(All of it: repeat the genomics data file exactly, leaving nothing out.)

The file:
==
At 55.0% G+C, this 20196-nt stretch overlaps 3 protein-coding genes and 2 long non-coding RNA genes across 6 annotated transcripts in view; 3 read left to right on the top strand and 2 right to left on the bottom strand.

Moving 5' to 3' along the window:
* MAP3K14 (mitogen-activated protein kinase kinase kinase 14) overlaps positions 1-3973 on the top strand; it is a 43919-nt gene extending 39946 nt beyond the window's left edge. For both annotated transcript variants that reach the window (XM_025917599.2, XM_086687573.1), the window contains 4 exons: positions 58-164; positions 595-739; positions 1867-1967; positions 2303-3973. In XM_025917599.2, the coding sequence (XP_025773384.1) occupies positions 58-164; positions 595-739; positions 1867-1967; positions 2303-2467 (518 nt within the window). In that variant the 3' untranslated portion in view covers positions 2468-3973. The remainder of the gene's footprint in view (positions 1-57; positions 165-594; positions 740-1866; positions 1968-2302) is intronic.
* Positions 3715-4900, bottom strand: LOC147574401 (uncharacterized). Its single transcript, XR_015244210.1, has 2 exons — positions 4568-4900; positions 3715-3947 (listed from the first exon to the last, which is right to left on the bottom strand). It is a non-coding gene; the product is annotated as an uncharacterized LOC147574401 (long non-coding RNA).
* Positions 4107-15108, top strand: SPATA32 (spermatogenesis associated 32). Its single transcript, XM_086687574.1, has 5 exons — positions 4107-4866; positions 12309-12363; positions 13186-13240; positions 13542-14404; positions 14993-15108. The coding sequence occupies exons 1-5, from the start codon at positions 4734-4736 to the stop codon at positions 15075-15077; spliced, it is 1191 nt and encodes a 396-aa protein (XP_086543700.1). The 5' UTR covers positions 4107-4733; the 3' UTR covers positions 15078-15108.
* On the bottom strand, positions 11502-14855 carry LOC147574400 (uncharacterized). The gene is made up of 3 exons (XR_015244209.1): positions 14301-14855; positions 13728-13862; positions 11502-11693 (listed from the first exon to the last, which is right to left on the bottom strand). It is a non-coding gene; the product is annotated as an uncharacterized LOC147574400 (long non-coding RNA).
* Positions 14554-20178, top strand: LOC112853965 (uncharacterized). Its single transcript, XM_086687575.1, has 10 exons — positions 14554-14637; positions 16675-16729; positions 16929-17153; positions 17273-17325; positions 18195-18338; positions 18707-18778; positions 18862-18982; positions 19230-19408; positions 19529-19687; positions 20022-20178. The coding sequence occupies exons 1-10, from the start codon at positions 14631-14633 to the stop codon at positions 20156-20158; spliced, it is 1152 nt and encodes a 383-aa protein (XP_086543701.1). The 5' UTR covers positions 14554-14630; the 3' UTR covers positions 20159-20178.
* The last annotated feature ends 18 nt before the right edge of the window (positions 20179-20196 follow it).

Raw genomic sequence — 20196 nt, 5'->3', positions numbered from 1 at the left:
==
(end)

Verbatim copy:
At 55.0% G+C, this 20196-nt stretch overlaps 3 protein-coding genes and 2 long non-coding RNA genes across 6 annotated transcripts in view; 3 read left to right on the top strand and 2 right to left on the bottom strand.

Moving 5' to 3' along the window:
* MAP3K14 (mitogen-activated protein kinase kinase kinase 14) overlaps positions 1-3973 on the top strand; it is a 43919-nt gene extending 39946 nt beyond the window's left edge. For both annotated transcript variants that reach the window (XM_025917599.2, XM_086687573.1), the window contains 4 exons: positions 58-164; positions 595-739; positions 1867-1967; positions 2303-3973. In XM_025917599.2, the coding sequence (XP_025773384.1) occupies positions 58-164; positions 595-739; positions 1867-1967; positions 2303-2467 (518 nt within the window). In that variant the 3' untranslated portion in view covers positions 2468-3973. The remainder of the gene's footprint in view (positions 1-57; positions 165-594; positions 740-1866; positions 1968-2302) is intronic.
* Positions 3715-4900, bottom strand: LOC147574401 (uncharacterized). Its single transcript, XR_015244210.1, has 2 exons — positions 4568-4900; positions 3715-3947 (listed from the first exon to the last, which is right to left on the bottom strand). It is a non-coding gene; the product is annotated as an uncharacterized LOC147574401 (long non-coding RNA).
* Positions 4107-15108, top strand: SPATA32 (spermatogenesis associated 32). Its single transcript, XM_086687574.1, has 5 exons — positions 4107-4866; positions 12309-12363; positions 13186-13240; positions 13542-14404; positions 14993-15108. The coding sequence occupies exons 1-5, from the start codon at positions 4734-4736 to the stop codon at positions 15075-15077; spliced, it is 1191 nt and encodes a 396-aa protein (XP_086543700.1). The 5' UTR covers positions 4107-4733; the 3' UTR covers positions 15078-15108.
* On the bottom strand, positions 11502-14855 carry LOC147574400 (uncharacterized). The gene is made up of 3 exons (XR_015244209.1): positions 14301-14855; positions 13728-13862; positions 11502-11693 (listed from the first exon to the last, which is right to left on the bottom strand). It is a non-coding gene; the product is annotated as an uncharacterized LOC147574400 (long non-coding RNA).
* Positions 14554-20178, top strand: LOC112853965 (uncharacterized). Its single transcript, XM_086687575.1, has 10 exons — positions 14554-14637; positions 16675-16729; positions 16929-17153; positions 17273-17325; positions 18195-18338; positions 18707-18778; positions 18862-18982; positions 19230-19408; positions 19529-19687; positions 20022-20178. The coding sequence occupies exons 1-10, from the start codon at positions 14631-14633 to the stop codon at positions 20156-20158; spliced, it is 1152 nt and encodes a 383-aa protein (XP_086543701.1). The 5' UTR covers positions 14554-14630; the 3' UTR covers positions 20159-20178.
* The last annotated feature ends 18 nt before the right edge of the window (positions 20179-20196 follow it).

Raw genomic sequence — 20196 nt, 5'->3', positions numbered from 1 at the left: